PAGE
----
Material Technology

Summary

Driver description
Interactions with the Technology Domain
Interactions within the Social Domain
Interactions with the Economy Domain
Interactions with the Environment Domain
Impacts on Mobility and Transport

Driver description

  • “Materials and design are key technologies in the automotive industry.” (Ref: CO_0058)
  • “Over the coming decades motor vehicles will embody completely new engine technologies, material technologies, and electrical/ignition systems.” (Ref: CO_0272)
  • “Nanotechnologies are especially relevant because with decreasing size the properties of materials change. (...) Examples include nanotechnologies for energy conversion and storage (for example dye-based solar power cells); replacement of toxic materials; new, lighter materials; and environmental remediation technologies (UBA, 2010).” (Ref: CO_0274)
  • “Besides the advancement in steel body design (short and medium-term), construction methods with fibre- reinforced high performance plastics and multi material design will be able to play an important role in a long term.” (Ref: CO_0058)
  • “Light composite structures can be even stronger than steel, although the assessment of the robustness of composites to accidental impacts is more difficult than for traditional metals. The manufacturing technology for strong, lightweight composite materials is still accomplished largely by hand and costs are prohibitive.” (Ref: CO_0272)
  • “The choice for light weight materials depends besides the mechanical properties on expected production volume, markets (material availability), vehicle use, customers and performance-cost-balance.” (Ref: CO_0058)
  • “Much research needs to be done on the feasibility of automated manufacturing processes for new materials. Nevertheless, materials technology and its application to transportation in terms of motor body construction and for components is a key area for research in both the United States and Japan.” (Ref: CO_0272)
  • “The main areas of technological innovation in the aerospace sector are aerodynamics, materials, engines, avionics and electronics, design and manufacturing technologies, maintenance and repair, and safety.” (Ref: CO_0272)
  • “The use of advanced materials such as carbon fibre composites can dramatically reduce aircraft weight. These composites can be used throughout the aircraft, from the airframe to the brakes and can generate weight savings as high as 20%.” (Ref: CO_0019)
  • “Several key technologies are expected to transform shipbuilding in the future – advanced materials, embedded information and communications technologies, advanced hydrodynamic design, engine technologies derived from the experience gained in the aerospace industry, and new technologies that assist maintenance and repair.” (Ref: CO_0272)
  • “There is much greater potential for mass reduction in passenger trains than in freight trains since the weight of passengers is very low compared to the weight of the train. New materials and new designs such as wide or double-decker trains have the potential to reduce mass-per-seat by more than 35%.” (Ref: CO_0019)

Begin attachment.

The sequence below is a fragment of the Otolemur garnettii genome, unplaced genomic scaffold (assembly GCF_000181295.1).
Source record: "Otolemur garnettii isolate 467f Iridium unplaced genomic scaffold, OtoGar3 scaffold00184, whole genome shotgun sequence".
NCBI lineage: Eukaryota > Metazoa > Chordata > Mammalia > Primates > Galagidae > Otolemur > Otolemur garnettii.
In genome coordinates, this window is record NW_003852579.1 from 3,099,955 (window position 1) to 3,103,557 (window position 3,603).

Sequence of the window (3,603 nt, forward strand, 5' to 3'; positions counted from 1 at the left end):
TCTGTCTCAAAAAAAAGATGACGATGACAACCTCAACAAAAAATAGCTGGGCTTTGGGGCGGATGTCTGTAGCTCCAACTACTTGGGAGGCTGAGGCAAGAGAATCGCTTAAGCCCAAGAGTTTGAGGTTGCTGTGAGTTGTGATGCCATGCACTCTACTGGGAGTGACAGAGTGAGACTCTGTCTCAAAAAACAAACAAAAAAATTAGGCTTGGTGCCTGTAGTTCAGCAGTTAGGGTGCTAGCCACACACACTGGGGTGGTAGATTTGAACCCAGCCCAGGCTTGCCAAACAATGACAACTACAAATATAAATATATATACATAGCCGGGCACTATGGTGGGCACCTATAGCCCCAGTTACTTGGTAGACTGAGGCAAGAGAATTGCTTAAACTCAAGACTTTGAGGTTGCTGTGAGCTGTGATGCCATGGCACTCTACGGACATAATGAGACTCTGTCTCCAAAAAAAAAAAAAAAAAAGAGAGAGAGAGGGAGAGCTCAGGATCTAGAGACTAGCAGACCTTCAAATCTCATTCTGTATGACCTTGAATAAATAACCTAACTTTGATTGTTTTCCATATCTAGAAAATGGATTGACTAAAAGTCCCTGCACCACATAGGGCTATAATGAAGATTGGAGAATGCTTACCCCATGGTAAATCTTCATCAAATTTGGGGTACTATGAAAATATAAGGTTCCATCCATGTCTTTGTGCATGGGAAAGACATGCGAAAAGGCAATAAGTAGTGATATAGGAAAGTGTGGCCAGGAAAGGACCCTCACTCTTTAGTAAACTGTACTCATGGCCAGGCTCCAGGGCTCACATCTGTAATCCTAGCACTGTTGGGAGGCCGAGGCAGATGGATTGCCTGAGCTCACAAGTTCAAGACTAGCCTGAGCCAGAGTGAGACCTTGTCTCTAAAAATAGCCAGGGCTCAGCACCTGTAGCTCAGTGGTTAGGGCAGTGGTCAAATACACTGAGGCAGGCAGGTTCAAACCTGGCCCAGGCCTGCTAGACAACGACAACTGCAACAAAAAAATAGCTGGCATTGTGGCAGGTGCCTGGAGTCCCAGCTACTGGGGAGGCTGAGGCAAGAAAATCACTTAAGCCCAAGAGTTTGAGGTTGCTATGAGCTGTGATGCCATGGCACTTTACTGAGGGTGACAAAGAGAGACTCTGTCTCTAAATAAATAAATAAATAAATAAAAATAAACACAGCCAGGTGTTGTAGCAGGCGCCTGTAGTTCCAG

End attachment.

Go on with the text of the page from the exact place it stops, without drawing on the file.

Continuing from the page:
• “Europe has about 5.5 million km of roads and most (90%) are made of asphalt. We all know a bad road when we drive on one so this is why billions of euros are spent each year digging them up and replacing them. Both industry and governments recognise the potential environmental costs of road building. (...). It is often simply cheaper to extract new aggregate and bituminous binders than recycle it. (...). According to the Re-Road[1] project it should be possible to increase the use of recycled asphalt to as much as 99%. (...) The major concern of the project however, is to look for ways to reduce consumption of natural aggregates and decrease amounts of waste produced when roads are rebuilt.” (Ref: CO_0019)

[1] www.re-road.fehrl.org

Interactions within the Technology Domain

Traction technologies

  • “The challenges in lightweight design for innovative vehicle concepts are amplified by the ongoing electrification of the drivetrain. For electric vehicles, due to the weight and volume of the batteries on the one hand, and the substitution of mechanical drive train components through electric motor specific elements on the other hand, the boundary conditions for lightweight architecture have completely changed and the importance of lightweight materials and design will increase.” (Ref: CO_0058)
  • “The IEA is sponsoring research on the development of revolutionary materials (structural ceramics and ceramic matrix composites) for operation at higher temperatures and pressure. Hard, wear-resistant, durable and insulating ceramic coatings are an expanding technology for improving the durability, reliability, and efficiency of diesel and turbine engines for automotive and industrial power.” (Ref: CO_0272)
  • “Fuel cell durability is a critical element in the life-cycle cost of fuel cell application. In mobile applications a life of 3000-5000 hours for cars and up to 20,000 hours for buses is required.(...) Fundamental fuel cell design changes, such as different membrane materials and new high-temperature catalyst materials, may increase durability.” (Ref: CO_0272)